Williams Production forecasts more wells
Williams Production expects to drill hundreds more wells than previously forecast in western Garfield County in the next few years thanks to a new contract giving it access to 10 environmentally friendly wells.The development also will mean hundreds of new jobs and hundreds of millions of dollars in new investment in the region, said Steve Soychak, district manager for Williams in Parachute.Williams announced this week that it has contracted with Helmerich & Payne Inc. to use 10 of the contract drilling company’s new FlexRig4 rigs for the next three years. The rigs can drill up to 22 wells directionally from one well pad that is half the size of traditional pads, the two companies say. That’s nearly three times as many as Williams typically can drill from a pad.The contract, expected to be worth more than $200 million, means Williams will average about 20 rigs in the Piceance Basin in 2006 and 22 in 2007, compared to 13 now. Williams expects to remain on pace to drill about 300 wells this year in the Piceance Basin, which is centered in western Garfield County. However, the contract means it may drill up to 450 wells next year, as opposed to the 325 previously projected. Its projection for 2007 is now as many as 500 wells, up from an estimate of 350.Helmerich & Payne owns 91 U.S. land rigs, 11 U.S. platform rigs in the Gulf of Mexico, and 26 rigs in South America. It is building new rigs specifically to perform efficiently in the Piceance Basin, so Williams expects to be able to drill wells faster. The rigs are expected to first be available in November, and then at a rate of about one per month.Williams is increasing its plans for capital spending in exploration and production by about $430 million between 2005-07, mostly for the expanded Piceance Basin work, Soychak said. About $400 million of the increase will be split equally between 2006 and 2007, the company said.About three-quarters of the spending will go toward drilling, and the rest toward expanded gathering and processing facilities in the Piceance Basin.Soychak said he expects the expanded drilling will boost local employment by 300-400 jobs. Williams currently employs about 800 people in the Piceance Basin, including about 70 staff. The remainder consists of contractors.Williams’ new drilling plans are centered in Garfield County, but will include some work in Rio Blanco County, Soychak said.Much of the drilling will involve returning to previously drilled areas and increasing underground drilling density to one well per 10 acres.”We’ve had pretty good success on our 10-acre drilling program out here, so a lot of it will be going back to existing pads and existing fields, and existing infrastructure,” Soychak said.He said the new rigs allow for more directional drilling because each well can be drilled only 7.5 feet from an adjacent one at the surface. Currently, directionally drilled wells are spaced 15 feet apart at the surface.The new rigs will be set up on tracks and a skid system will allow them to be moved to each new well hole without laying down the derrick, which requires more well pad space. The rigs are designed for drilling in a spoke formation underground. The derrick height probably will be the same as for current rigs, Soychak said. Williams also is trying to bring in an Italians rig that is half the size of traditional ones, to reduce the visual impact of drilling.The newly contracted rigs will use an enclosed drilling mud system, which will mean that if a mud pit is needed, it will be of a smaller size, Soychak said.The rigs will spin drilling pipes from the top of the derrick rather than via a rotary table at the rig base. Soychak said they also can spin the drilling pipes out of the hole, which makes the pipe easier to pull up, particularly given the extra friction that results from pipe being routed down directional holes that have bends in them.Soychak said the rigs also are safer and more efficient, making use of an “iron roughneck” that allows one person rather than two or three to assemble lengths of pipe.Williams rivals EnCana Oil & Gas as Garfield County’s largest gas producer. Soychak said Williams now produces about 340 million cubic feet per day in the Piceance Basin, with most of that occurring in Garfield County. At last report, EnCana was producing about 350 million cubic feet per day locally, he said. Williams recently contracted with Wyoming Interstate Co. to ship up to 350 million cubic feet per day via a pipeline that company is expanding. That expansion is scheduled to go into service in early 2006.As a result of its accelerated drilling plans, Williams increased its profit projections for its exploration and production business by $30 million in 2006 and $50 million in 2007.As of the end of last year, 61 percent of Williams’ of the company’s proven domestic reserves of 3 trillion cubic feet were in the Piceance Basin. More than half of its estimated 7 tcf of proven, probable and possible reserves are located in the basin.Contact Dennis Webb: 945-8515, ext. firstname.lastname@example.org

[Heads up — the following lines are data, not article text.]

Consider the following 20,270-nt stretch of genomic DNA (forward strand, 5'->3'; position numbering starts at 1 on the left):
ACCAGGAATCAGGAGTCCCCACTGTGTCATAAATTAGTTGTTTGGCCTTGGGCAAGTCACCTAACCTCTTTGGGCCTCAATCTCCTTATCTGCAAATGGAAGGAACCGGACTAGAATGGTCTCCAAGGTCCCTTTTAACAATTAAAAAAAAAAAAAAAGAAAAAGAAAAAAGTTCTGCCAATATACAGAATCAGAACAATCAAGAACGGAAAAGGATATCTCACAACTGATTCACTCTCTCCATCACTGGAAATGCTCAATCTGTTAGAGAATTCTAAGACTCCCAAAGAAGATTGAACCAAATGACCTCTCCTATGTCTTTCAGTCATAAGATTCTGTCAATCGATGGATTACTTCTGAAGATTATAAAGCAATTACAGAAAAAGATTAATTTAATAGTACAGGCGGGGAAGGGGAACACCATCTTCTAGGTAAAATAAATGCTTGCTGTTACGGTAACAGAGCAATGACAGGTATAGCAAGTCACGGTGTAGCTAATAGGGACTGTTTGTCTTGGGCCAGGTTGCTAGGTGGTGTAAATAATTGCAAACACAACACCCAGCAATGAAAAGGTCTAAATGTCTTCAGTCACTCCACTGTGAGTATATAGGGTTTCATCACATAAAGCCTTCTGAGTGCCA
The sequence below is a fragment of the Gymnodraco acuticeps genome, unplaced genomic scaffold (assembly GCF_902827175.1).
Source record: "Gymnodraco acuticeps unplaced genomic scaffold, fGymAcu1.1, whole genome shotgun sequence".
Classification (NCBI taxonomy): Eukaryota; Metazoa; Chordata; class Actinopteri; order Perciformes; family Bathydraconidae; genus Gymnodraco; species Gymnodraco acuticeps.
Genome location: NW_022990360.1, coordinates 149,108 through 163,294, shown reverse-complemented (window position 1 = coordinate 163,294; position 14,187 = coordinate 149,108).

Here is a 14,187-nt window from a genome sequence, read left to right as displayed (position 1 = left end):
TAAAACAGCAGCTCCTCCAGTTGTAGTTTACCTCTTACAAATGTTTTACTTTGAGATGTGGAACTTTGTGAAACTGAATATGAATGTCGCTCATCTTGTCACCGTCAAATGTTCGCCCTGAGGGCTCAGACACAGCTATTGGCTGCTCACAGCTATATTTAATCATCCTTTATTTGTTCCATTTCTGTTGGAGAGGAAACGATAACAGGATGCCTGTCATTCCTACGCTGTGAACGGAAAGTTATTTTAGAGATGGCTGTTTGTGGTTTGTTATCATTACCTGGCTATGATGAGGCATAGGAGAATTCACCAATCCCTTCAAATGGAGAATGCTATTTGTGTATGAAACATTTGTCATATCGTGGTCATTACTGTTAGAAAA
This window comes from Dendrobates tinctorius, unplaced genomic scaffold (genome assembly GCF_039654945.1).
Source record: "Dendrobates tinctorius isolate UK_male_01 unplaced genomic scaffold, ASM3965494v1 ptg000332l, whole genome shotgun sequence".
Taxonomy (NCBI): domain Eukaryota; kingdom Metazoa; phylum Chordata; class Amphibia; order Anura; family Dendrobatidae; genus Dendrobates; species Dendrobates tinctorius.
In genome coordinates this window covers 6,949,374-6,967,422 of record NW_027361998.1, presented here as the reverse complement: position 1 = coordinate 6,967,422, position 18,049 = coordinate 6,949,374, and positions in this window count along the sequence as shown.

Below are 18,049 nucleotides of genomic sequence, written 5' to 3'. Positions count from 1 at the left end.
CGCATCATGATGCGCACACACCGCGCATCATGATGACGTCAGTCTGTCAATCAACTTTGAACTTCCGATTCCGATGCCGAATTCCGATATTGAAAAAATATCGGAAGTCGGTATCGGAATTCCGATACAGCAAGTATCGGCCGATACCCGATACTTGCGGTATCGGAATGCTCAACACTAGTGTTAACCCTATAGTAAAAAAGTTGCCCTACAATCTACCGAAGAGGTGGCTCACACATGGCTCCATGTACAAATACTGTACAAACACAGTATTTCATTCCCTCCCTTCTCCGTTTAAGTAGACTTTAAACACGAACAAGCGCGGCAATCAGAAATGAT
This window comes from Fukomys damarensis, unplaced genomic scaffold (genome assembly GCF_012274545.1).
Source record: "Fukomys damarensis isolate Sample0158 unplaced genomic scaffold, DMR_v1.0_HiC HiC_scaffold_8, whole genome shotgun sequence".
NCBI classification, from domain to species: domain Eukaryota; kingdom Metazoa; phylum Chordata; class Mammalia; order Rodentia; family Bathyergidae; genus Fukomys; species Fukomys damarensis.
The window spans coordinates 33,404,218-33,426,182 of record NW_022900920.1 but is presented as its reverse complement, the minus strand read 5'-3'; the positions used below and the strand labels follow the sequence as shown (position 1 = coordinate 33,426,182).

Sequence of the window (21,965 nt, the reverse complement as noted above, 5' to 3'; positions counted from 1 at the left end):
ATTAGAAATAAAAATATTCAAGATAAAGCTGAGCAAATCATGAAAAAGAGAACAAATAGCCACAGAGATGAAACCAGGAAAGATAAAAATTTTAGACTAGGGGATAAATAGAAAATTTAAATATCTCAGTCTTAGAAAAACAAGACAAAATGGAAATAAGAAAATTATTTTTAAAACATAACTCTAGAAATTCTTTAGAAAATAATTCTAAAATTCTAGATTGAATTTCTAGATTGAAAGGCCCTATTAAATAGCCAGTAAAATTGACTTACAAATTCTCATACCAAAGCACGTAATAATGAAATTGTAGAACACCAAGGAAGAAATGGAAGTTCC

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Grace Wesseling is an animal lover, a cheerleader of seven years and another soon-to-be graduate of Bridges High School, class of 2021.